In this dispute, Canon had originally filed a complaint for patent infringement in the Northern District of Texas—claiming that Avigilon infringed five patents relating to video monitoring and associated display technology. Later the same day, Avigilon filed a declaratory judgment action against Canon in the District of Massachusetts for determination that Canon’s patents are invalid and are not being infringed by Avigilon. Canon then filed a motion to transfer the Massachusetts case to Texas, and Avigilon filed an unopposed motion to expedite, asking the Massachusetts court to decide the transfer motion before Avigilon had to file its answer to Canon’s complaint in Texas.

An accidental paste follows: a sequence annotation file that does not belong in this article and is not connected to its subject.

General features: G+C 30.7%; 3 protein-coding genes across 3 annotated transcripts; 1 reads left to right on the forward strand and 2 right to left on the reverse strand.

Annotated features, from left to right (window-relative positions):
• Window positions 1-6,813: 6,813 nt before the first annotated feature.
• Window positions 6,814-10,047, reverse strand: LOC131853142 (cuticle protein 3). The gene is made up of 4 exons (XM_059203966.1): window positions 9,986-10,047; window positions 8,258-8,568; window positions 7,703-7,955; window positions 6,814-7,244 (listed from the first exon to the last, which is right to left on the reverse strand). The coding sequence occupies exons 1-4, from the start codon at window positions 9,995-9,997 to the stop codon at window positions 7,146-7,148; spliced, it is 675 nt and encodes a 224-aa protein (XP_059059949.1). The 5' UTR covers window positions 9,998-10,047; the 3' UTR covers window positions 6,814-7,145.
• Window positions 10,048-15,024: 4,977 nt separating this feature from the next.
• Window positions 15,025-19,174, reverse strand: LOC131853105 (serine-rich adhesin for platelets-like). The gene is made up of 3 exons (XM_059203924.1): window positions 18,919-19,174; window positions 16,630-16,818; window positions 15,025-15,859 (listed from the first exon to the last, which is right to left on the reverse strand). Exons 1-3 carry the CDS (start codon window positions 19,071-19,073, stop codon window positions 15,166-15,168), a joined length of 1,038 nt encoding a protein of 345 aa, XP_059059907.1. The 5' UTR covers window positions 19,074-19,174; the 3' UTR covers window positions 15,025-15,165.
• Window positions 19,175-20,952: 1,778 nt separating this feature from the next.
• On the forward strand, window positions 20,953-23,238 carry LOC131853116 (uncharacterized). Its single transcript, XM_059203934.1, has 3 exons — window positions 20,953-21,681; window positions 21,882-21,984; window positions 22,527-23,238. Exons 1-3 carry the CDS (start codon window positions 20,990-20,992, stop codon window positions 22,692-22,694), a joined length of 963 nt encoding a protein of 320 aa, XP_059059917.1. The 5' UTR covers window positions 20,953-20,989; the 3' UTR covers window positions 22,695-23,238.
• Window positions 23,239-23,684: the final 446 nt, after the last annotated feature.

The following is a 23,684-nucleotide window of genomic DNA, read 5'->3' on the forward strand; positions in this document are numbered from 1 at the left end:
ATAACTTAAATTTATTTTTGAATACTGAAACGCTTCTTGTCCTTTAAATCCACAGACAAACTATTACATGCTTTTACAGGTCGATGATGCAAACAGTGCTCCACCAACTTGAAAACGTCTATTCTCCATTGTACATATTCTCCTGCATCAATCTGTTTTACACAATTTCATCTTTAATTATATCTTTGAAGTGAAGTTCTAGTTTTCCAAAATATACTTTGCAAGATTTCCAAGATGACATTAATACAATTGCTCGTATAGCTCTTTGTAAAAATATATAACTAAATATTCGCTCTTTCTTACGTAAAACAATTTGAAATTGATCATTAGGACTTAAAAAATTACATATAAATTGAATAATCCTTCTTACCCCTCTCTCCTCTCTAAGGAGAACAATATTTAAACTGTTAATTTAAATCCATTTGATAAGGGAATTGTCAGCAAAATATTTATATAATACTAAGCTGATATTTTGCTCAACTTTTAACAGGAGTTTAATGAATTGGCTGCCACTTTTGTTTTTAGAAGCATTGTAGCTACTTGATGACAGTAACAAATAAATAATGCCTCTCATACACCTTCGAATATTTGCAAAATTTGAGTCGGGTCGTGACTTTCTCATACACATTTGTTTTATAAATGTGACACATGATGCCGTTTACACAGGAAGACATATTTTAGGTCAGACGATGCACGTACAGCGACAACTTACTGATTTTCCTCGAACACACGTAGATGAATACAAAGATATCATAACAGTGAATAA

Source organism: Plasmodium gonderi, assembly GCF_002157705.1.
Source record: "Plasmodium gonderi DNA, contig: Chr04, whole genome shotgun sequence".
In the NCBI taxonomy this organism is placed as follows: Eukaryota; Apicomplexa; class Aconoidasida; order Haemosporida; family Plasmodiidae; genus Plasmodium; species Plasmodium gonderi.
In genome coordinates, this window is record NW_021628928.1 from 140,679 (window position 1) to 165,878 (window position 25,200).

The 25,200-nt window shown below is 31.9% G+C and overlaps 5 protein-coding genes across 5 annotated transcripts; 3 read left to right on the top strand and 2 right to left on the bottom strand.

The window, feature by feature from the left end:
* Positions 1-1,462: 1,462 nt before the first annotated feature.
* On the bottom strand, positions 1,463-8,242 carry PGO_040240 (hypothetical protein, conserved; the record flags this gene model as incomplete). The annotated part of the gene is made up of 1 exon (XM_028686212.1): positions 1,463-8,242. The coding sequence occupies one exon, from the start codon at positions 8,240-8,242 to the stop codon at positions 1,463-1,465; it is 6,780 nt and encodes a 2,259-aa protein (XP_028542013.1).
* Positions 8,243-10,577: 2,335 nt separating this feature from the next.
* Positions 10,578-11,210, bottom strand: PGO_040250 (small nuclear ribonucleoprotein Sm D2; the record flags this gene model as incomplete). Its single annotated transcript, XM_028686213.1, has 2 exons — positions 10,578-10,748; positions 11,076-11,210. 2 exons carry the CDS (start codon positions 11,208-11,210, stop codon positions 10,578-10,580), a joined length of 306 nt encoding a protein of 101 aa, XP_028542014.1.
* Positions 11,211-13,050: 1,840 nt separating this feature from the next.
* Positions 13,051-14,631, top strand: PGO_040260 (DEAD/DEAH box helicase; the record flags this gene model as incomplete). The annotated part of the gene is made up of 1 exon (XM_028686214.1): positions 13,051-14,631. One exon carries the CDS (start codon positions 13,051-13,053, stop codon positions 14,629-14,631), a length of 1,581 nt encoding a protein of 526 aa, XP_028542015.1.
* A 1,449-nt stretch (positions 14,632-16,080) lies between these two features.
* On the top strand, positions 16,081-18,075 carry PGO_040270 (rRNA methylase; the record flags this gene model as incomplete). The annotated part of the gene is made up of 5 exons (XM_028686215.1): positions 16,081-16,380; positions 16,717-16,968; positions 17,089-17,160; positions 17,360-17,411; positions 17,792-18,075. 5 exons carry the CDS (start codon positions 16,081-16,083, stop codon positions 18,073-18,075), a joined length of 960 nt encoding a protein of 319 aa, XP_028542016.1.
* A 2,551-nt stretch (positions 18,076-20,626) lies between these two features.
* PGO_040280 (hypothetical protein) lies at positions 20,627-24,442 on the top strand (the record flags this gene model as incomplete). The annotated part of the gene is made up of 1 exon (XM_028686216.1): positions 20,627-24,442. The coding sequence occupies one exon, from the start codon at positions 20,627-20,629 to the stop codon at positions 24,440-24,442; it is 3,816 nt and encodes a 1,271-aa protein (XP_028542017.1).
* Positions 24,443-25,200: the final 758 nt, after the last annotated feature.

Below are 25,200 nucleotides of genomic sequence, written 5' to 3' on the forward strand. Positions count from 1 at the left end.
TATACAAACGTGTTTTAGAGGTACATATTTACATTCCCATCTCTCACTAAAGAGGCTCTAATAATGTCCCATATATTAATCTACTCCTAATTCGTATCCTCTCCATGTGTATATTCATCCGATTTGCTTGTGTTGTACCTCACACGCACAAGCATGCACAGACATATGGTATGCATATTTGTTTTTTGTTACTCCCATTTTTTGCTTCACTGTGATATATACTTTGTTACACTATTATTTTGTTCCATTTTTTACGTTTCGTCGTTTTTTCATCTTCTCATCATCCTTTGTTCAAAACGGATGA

In ruling on the motion to expedite, Judge Talwani framed her decision using the longstanding “first-to-file” rule. Before she could determine whether to transfer the case, Judge Talwani explained that she must decide the preliminary question of “whether this court, as opposed to the [Texas court], should decide the transfer issue.” Because there is no question that Canon’s action in Texas was filed before Avigilon’s action in Massachusetts, Judge Talwani concluded that the first-to-file rule should apply—meaning that the Texas court “is the more appropriate forum for a decision on whether venue is proper in that district and on whether any exceptions to the first-to-file rule apply.” Judge Talwani denied Avigilon’s motion to expedite and stayed the Massachusetts case pending further court order.
Judge Talwani’s order is a succinct reminder to potential litigants that, if a “race to the courthouse” may be on the horizon, the court that receives the first-filed case usually gets the first shot at sorting it all out.
The case is Avigilon Corp. v. Canon, Inc., Civil Action No. 17-cv-11922 (D. Mass.), before Hon. Indira Talwani. A copy of the Court’s order can be found here.